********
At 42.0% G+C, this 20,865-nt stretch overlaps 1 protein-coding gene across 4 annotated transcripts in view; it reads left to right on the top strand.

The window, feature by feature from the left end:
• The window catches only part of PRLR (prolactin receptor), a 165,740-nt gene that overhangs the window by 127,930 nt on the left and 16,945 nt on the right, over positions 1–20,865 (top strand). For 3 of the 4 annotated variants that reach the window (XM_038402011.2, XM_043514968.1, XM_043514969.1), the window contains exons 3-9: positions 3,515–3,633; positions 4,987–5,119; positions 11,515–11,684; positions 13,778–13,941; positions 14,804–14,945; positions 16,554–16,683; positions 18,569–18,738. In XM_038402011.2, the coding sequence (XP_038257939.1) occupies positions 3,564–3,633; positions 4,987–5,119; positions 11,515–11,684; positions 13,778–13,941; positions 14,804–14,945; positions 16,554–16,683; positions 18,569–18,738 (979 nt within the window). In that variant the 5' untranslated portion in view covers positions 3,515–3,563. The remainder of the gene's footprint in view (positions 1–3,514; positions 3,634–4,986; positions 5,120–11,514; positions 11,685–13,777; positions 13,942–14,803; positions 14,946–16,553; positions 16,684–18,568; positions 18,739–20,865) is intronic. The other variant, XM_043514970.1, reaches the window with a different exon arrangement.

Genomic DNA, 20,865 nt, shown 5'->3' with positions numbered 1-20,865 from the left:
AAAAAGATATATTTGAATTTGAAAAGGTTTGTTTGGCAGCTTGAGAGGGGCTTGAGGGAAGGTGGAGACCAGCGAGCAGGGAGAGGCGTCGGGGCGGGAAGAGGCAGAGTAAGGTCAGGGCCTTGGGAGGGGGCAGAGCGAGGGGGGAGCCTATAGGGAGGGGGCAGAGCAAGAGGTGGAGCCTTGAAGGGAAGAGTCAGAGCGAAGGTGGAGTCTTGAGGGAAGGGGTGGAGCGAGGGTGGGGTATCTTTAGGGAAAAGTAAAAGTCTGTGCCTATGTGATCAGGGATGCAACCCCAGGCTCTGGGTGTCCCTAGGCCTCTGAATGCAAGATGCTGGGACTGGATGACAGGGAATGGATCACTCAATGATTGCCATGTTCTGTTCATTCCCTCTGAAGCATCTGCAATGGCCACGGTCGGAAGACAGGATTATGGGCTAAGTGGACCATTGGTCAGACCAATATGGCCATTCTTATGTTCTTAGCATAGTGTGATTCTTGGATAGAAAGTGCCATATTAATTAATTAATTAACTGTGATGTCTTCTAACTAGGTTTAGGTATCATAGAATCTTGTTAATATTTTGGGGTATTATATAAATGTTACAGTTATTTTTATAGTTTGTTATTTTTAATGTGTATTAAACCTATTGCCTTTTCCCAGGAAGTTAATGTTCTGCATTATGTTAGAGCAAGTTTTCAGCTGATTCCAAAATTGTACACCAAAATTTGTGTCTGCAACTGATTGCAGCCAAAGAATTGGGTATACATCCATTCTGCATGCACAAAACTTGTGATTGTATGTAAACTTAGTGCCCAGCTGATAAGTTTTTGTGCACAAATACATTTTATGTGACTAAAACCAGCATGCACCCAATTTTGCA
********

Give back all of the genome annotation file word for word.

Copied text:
At 42.0% G+C, this 20,865-nt stretch overlaps 1 protein-coding gene across 4 annotated transcripts in view; it reads left to right on the top strand.

The window, feature by feature from the left end:
• The window catches only part of PRLR (prolactin receptor), a 165,740-nt gene that overhangs the window by 127,930 nt on the left and 16,945 nt on the right, over positions 1–20,865 (top strand). For 3 of the 4 annotated variants that reach the window (XM_038402011.2, XM_043514968.1, XM_043514969.1), the window contains exons 3-9: positions 3,515–3,633; positions 4,987–5,119; positions 11,515–11,684; positions 13,778–13,941; positions 14,804–14,945; positions 16,554–16,683; positions 18,569–18,738. In XM_038402011.2, the coding sequence (XP_038257939.1) occupies positions 3,564–3,633; positions 4,987–5,119; positions 11,515–11,684; positions 13,778–13,941; positions 14,804–14,945; positions 16,554–16,683; positions 18,569–18,738 (979 nt within the window). In that variant the 5' untranslated portion in view covers positions 3,515–3,563. The remainder of the gene's footprint in view (positions 1–3,514; positions 3,634–4,986; positions 5,120–11,514; positions 11,685–13,777; positions 13,942–14,803; positions 14,946–16,553; positions 16,684–18,568; positions 18,739–20,865) is intronic. The other variant, XM_043514970.1, reaches the window with a different exon arrangement.

Genomic DNA, 20,865 nt, shown 5'->3' with positions numbered 1-20,865 from the left:
AAAAAGATATATTTGAATTTGAAAAGGTTTGTTTGGCAGCTTGAGAGGGGCTTGAGGGAAGGTGGAGACCAGCGAGCAGGGAGAGGCGTCGGGGCGGGAAGAGGCAGAGTAAGGTCAGGGCCTTGGGAGGGGGCAGAGCGAGGGGGGAGCCTATAGGGAGGGGGCAGAGCAAGAGGTGGAGCCTTGAAGGGAAGAGTCAGAGCGAAGGTGGAGTCTTGAGGGAAGGGGTGGAGCGAGGGTGGGGTATCTTTAGGGAAAAGTAAAAGTCTGTGCCTATGTGATCAGGGATGCAACCCCAGGCTCTGGGTGTCCCTAGGCCTCTGAATGCAAGATGCTGGGACTGGATGACAGGGAATGGATCACTCAATGATTGCCATGTTCTGTTCATTCCCTCTGAAGCATCTGCAATGGCCACGGTCGGAAGACAGGATTATGGGCTAAGTGGACCATTGGTCAGACCAATATGGCCATTCTTATGTTCTTAGCATAGTGTGATTCTTGGATAGAAAGTGCCATATTAATTAATTAATTAACTGTGATGTCTTCTAACTAGGTTTAGGTATCATAGAATCTTGTTAATATTTTGGGGTATTATATAAATGTTACAGTTATTTTTATAGTTTGTTATTTTTAATGTGTATTAAACCTATTGCCTTTTCCCAGGAAGTTAATGTTCTGCATTATGTTAGAGCAAGTTTTCAGCTGATTCCAAAATTGTACACCAAAATTTGTGTCTGCAACTGATTGCAGCCAAAGAATTGGGTATACATCCATTCTGCATGCACAAAACTTGTGATTGTATGTAAACTTAGTGCCCAGCTGATAAGTTTTTGTGCACAAATACATTTTATGTGACTAAAACCAGCATGCACCCAATTTTGCA